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Elana Wilson Rowe

5 Non-​state actors and the quest for authority in Arctic governance The modern state, as discussed in Chapter 1, can be considered a relative newcomer to the cross-​border politics of the Arctic region. However, states have featured prominently in the preceding two chapters. We have come to see how advantageous positions earned by/​granted to states vis-​à-​vis other states matter for shaping the rules of the road in Arctic cooperative governance –​and ultimately shape outcomes. In this chapter, I seek to broaden the net to explore the positions of key non-​state

in Arctic governance
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Games within games
Editor: J. Simon Rofe

The purpose of this book is to critically enhance the appreciation of diplomacy and sport in global affairs from the perspective of practitioners and scholars. The book will make an important new contribution to at least two distinct fields: diplomacy and sport, as well as to those concerned with history, politics, sociology and international relations. The critical analysis the book provides explores the linkages across these fields, particularly in relation to soft power and public diplomacy, and is supported by a wide range of sources and methodologies. The book draws in a range of scholars across these different fields, and includes esteemed FIFA scholar Professor Alan Tomlinson. Tomlinson addresses diplomacy within the world’s global game of Association Football, while other subjects include the rise of mega-sport events as sites of diplomacy, new consideration of Chinese ping-pong diplomacy prior to the 1970s and the importance of boycotts in sport – particularly in relation to newly explored dimensions of the boycotts of the 1980 and 1984 Olympic Games. The place of non-state actors is explored throughout: be they individual or institutions they perform a crucial role as conduits of the transactions of sport and diplomacy. Based on twentieth- and twenty-first-century evidence, the book acknowledges antecedents from the ancient Olympics to the contemporary era, and in its conclusions offers avenues for further study based on the future sport and diplomacy relationship. The book has a strong international basis because it covers a broad range of countries, their diplomatic relationship with sport and is written by a truly transnational cast of authors. The intense media scrutiny of the Olympic Games, FIFA World Cup and other international sports will also contribute to the global interest in this volume.

Changing international organisation identities
Author: Susan Park

This book shows how environmentalists have shaped the world's largest multilateral development lender, investment financier and political risk insurer to take up sustainable development. It challenges an emerging consensus over international organisational change to argue that international organisations (IOs) are influenced by their social structure and may change their practices to reflect previously antithetical norms such as sustainable development. The text locates sources of organisational change with environmentalists, thus demonstrating the ways in which non-state actors can effect change within large intergovernmental organisations through socialisation. It combines an account of international organisational change with detailed empirical evidence of change in one issue area across three institutions.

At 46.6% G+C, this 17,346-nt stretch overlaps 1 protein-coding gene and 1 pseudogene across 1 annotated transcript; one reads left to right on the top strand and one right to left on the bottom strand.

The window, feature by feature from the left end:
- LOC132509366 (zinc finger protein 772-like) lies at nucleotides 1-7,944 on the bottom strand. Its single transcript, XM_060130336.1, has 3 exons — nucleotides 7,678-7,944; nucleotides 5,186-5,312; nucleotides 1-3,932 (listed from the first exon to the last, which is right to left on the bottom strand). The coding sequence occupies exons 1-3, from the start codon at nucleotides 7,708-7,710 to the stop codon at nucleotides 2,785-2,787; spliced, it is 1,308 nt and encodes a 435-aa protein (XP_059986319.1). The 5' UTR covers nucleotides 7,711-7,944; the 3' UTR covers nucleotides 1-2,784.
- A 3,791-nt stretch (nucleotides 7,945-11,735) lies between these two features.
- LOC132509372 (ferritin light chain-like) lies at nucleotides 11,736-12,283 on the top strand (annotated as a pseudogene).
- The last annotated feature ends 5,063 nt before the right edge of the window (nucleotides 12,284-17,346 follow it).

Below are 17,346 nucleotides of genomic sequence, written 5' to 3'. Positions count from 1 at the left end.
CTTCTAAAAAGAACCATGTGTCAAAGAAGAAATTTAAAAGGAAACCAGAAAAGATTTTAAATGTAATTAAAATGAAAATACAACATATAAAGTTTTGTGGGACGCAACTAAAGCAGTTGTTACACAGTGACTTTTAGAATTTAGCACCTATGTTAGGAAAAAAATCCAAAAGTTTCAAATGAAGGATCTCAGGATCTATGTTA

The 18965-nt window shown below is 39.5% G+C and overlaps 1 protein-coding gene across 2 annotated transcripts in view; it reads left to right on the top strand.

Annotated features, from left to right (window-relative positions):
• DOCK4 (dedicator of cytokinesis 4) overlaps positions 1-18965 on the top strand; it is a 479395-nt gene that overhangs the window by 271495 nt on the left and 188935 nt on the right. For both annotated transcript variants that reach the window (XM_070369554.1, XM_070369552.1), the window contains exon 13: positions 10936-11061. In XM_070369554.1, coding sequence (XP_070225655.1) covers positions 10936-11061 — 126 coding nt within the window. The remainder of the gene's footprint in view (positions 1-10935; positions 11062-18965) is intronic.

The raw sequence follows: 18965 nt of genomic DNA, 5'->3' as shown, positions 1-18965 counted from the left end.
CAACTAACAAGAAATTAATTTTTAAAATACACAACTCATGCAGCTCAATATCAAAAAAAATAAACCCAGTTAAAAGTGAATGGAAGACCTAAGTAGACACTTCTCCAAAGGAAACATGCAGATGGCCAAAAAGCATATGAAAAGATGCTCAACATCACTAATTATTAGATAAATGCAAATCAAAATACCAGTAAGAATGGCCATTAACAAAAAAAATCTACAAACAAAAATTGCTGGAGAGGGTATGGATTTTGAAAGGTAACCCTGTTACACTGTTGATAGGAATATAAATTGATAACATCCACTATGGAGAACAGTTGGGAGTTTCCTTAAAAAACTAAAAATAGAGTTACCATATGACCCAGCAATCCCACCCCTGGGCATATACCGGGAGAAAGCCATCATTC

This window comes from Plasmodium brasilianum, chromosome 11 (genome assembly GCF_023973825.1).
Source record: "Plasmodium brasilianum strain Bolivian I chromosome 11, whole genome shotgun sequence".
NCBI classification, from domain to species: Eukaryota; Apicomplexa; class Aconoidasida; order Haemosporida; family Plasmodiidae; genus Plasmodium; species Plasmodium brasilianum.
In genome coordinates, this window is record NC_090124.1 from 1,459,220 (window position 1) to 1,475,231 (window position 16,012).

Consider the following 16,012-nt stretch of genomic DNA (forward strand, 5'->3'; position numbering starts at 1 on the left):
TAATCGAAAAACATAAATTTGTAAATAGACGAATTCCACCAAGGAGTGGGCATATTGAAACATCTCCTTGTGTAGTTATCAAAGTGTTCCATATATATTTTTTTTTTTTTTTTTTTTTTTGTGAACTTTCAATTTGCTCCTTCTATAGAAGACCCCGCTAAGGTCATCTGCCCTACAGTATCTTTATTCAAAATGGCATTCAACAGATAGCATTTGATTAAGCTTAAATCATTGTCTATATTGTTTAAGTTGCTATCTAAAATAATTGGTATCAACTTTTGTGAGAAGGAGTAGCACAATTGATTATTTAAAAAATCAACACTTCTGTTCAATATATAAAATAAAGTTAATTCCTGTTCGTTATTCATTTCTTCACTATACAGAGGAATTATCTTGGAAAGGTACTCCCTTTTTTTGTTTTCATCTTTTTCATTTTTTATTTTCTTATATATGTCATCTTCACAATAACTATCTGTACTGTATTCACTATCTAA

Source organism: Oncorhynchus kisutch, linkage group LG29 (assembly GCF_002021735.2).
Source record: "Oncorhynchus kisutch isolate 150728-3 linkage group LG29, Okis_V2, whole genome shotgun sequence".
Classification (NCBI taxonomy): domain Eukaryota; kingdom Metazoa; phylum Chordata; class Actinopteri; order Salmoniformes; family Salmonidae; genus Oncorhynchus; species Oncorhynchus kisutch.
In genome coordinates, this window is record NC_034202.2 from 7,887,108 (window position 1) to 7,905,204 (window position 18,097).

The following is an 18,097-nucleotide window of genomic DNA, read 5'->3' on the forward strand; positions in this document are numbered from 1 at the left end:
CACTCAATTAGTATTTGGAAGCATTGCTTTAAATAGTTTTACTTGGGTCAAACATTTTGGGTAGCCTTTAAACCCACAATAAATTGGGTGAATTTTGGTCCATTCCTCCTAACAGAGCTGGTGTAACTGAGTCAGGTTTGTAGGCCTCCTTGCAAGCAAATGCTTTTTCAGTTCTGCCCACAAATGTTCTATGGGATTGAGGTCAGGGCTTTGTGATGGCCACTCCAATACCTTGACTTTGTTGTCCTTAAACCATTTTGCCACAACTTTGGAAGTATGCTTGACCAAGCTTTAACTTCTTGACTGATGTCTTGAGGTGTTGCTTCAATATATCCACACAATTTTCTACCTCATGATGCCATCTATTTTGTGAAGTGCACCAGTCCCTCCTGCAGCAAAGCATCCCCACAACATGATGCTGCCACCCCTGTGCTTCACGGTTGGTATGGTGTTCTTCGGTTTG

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Transnational activism and state power in China
Author: Stephen Noakes

The tale of transnational advocacy networks (TANs) is typically one of non-state actors reshaping world politics through the power of persuasion and principled ideas. This book is about the unromantic and often uncomfortable realities of transnational advocacy in a strong authoritarian state and rising world power. Drawing together case studies that span a range of issues, repertoires, and results of advocacy, it elaborates the constitutive role of the state in contemporary transnational activism. Because transnational networks are significant globally and domestically, the book speaks to students of comparative and international politics, bridging what is treated here as a superficial divide between the sub-fields. It discusses the campaigns around justice for Falun Gong and the strengthening of intellectual property rights in China. The book then traces the campaign around HIV/AIDS treatment, and the effort to abolish capital punishment in China. In the campaign for Tibetan independence, Chinese intransigence on the matter of national sovereignty for Tibet produced a split within the TAN. The book argues that that TANs can be effective when a legitimacy-seeking state deems the adoption of new policy positions in a given issue area to be critical for the preservation of its own moral authority and power monopoly. The key to working more effectively in China, therefore, is to recognize the source of Chinese Communist Party legitimacy and the connectedness of an issue to it. Those wishing to approach China recognize and take seriously the Chinese power to shape global issues and campaigns in support of them.